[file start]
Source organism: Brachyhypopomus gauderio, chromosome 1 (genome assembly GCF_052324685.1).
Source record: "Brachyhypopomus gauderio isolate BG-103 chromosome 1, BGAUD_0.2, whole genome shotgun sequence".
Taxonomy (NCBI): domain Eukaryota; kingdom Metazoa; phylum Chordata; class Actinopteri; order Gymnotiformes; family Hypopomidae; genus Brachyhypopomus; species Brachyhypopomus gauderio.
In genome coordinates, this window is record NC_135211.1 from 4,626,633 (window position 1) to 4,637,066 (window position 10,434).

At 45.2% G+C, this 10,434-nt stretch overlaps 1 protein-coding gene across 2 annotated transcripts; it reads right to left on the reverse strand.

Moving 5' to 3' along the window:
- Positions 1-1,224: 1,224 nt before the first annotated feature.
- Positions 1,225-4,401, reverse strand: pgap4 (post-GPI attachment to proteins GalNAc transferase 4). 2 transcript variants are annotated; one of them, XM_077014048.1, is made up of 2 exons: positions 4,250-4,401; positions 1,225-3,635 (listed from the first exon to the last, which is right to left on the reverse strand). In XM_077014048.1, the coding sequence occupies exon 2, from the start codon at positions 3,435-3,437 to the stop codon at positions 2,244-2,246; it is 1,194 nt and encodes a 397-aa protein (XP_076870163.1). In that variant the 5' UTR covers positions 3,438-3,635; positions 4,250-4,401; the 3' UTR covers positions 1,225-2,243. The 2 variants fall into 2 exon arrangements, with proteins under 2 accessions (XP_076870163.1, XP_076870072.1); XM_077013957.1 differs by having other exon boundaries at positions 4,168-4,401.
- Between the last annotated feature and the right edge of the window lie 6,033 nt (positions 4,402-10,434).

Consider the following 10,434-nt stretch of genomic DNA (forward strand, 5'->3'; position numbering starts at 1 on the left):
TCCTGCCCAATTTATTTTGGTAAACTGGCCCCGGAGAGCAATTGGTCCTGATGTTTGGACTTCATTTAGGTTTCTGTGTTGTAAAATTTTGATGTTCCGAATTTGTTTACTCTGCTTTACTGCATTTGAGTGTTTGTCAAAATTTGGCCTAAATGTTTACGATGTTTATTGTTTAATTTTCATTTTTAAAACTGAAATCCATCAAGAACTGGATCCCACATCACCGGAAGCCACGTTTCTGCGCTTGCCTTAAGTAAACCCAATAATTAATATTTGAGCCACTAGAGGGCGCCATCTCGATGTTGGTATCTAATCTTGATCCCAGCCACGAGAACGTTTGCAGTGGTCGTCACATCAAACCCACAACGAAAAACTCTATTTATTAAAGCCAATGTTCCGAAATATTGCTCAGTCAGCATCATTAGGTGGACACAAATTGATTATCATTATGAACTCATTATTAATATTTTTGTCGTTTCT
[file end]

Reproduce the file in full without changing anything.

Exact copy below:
Source organism: Brachyhypopomus gauderio, chromosome 1 (genome assembly GCF_052324685.1).
Source record: "Brachyhypopomus gauderio isolate BG-103 chromosome 1, BGAUD_0.2, whole genome shotgun sequence".
Taxonomy (NCBI): domain Eukaryota; kingdom Metazoa; phylum Chordata; class Actinopteri; order Gymnotiformes; family Hypopomidae; genus Brachyhypopomus; species Brachyhypopomus gauderio.
In genome coordinates, this window is record NC_135211.1 from 4,626,633 (window position 1) to 4,637,066 (window position 10,434).

At 45.2% G+C, this 10,434-nt stretch overlaps 1 protein-coding gene across 2 annotated transcripts; it reads right to left on the reverse strand.

Moving 5' to 3' along the window:
- Positions 1-1,224: 1,224 nt before the first annotated feature.
- Positions 1,225-4,401, reverse strand: pgap4 (post-GPI attachment to proteins GalNAc transferase 4). 2 transcript variants are annotated; one of them, XM_077014048.1, is made up of 2 exons: positions 4,250-4,401; positions 1,225-3,635 (listed from the first exon to the last, which is right to left on the reverse strand). In XM_077014048.1, the coding sequence occupies exon 2, from the start codon at positions 3,435-3,437 to the stop codon at positions 2,244-2,246; it is 1,194 nt and encodes a 397-aa protein (XP_076870163.1). In that variant the 5' UTR covers positions 3,438-3,635; positions 4,250-4,401; the 3' UTR covers positions 1,225-2,243. The 2 variants fall into 2 exon arrangements, with proteins under 2 accessions (XP_076870163.1, XP_076870072.1); XM_077013957.1 differs by having other exon boundaries at positions 4,168-4,401.
- Between the last annotated feature and the right edge of the window lie 6,033 nt (positions 4,402-10,434).

Consider the following 10,434-nt stretch of genomic DNA (forward strand, 5'->3'; position numbering starts at 1 on the left):
TCCTGCCCAATTTATTTTGGTAAACTGGCCCCGGAGAGCAATTGGTCCTGATGTTTGGACTTCATTTAGGTTTCTGTGTTGTAAAATTTTGATGTTCCGAATTTGTTTACTCTGCTTTACTGCATTTGAGTGTTTGTCAAAATTTGGCCTAAATGTTTACGATGTTTATTGTTTAATTTTCATTTTTAAAACTGAAATCCATCAAGAACTGGATCCCACATCACCGGAAGCCACGTTTCTGCGCTTGCCTTAAGTAAACCCAATAATTAATATTTGAGCCACTAGAGGGCGCCATCTCGATGTTGGTATCTAATCTTGATCCCAGCCACGAGAACGTTTGCAGTGGTCGTCACATCAAACCCACAACGAAAAACTCTATTTATTAAAGCCAATGTTCCGAAATATTGCTCAGTCAGCATCATTAGGTGGACACAAATTGATTATCATTATGAACTCATTATTAATATTTTTGTCGTTTCT